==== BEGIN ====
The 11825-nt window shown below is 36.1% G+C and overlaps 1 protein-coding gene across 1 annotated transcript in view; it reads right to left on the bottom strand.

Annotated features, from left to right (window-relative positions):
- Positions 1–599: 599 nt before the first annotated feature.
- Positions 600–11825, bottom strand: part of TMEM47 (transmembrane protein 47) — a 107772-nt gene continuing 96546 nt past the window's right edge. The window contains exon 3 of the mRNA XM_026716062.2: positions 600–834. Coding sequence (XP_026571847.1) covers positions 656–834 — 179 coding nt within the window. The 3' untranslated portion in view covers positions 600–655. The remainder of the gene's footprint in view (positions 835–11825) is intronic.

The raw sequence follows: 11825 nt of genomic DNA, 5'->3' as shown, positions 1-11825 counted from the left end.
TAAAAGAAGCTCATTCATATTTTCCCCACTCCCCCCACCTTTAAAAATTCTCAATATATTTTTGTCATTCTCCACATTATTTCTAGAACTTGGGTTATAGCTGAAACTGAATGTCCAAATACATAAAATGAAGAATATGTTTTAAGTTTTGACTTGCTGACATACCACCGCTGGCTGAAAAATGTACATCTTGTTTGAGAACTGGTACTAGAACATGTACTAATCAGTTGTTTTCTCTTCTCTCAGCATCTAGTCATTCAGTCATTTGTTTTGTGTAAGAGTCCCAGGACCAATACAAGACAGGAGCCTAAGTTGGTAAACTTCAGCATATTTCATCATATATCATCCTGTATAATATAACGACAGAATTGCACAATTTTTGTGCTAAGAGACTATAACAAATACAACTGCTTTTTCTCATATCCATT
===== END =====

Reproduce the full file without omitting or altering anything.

The 11825-nt window shown below is 36.1% G+C and overlaps 1 protein-coding gene across 1 annotated transcript in view; it reads right to left on the bottom strand.

Annotated features, from left to right (window-relative positions):
- Positions 1–599: 599 nt before the first annotated feature.
- Positions 600–11825, bottom strand: part of TMEM47 (transmembrane protein 47) — a 107772-nt gene continuing 96546 nt past the window's right edge. The window contains exon 3 of the mRNA XM_026716062.2: positions 600–834. Coding sequence (XP_026571847.1) covers positions 656–834 — 179 coding nt within the window. The 3' untranslated portion in view covers positions 600–655. The remainder of the gene's footprint in view (positions 835–11825) is intronic.

The raw sequence follows: 11825 nt of genomic DNA, 5'->3' as shown, positions 1-11825 counted from the left end.
TAAAAGAAGCTCATTCATATTTTCCCCACTCCCCCCACCTTTAAAAATTCTCAATATATTTTTGTCATTCTCCACATTATTTCTAGAACTTGGGTTATAGCTGAAACTGAATGTCCAAATACATAAAATGAAGAATATGTTTTAAGTTTTGACTTGCTGACATACCACCGCTGGCTGAAAAATGTACATCTTGTTTGAGAACTGGTACTAGAACATGTACTAATCAGTTGTTTTCTCTTCTCTCAGCATCTAGTCATTCAGTCATTTGTTTTGTGTAAGAGTCCCAGGACCAATACAAGACAGGAGCCTAAGTTGGTAAACTTCAGCATATTTCATCATATATCATCCTGTATAATATAACGACAGAATTGCACAATTTTTGTGCTAAGAGACTATAACAAATACAACTGCTTTTTCTCATATCCATT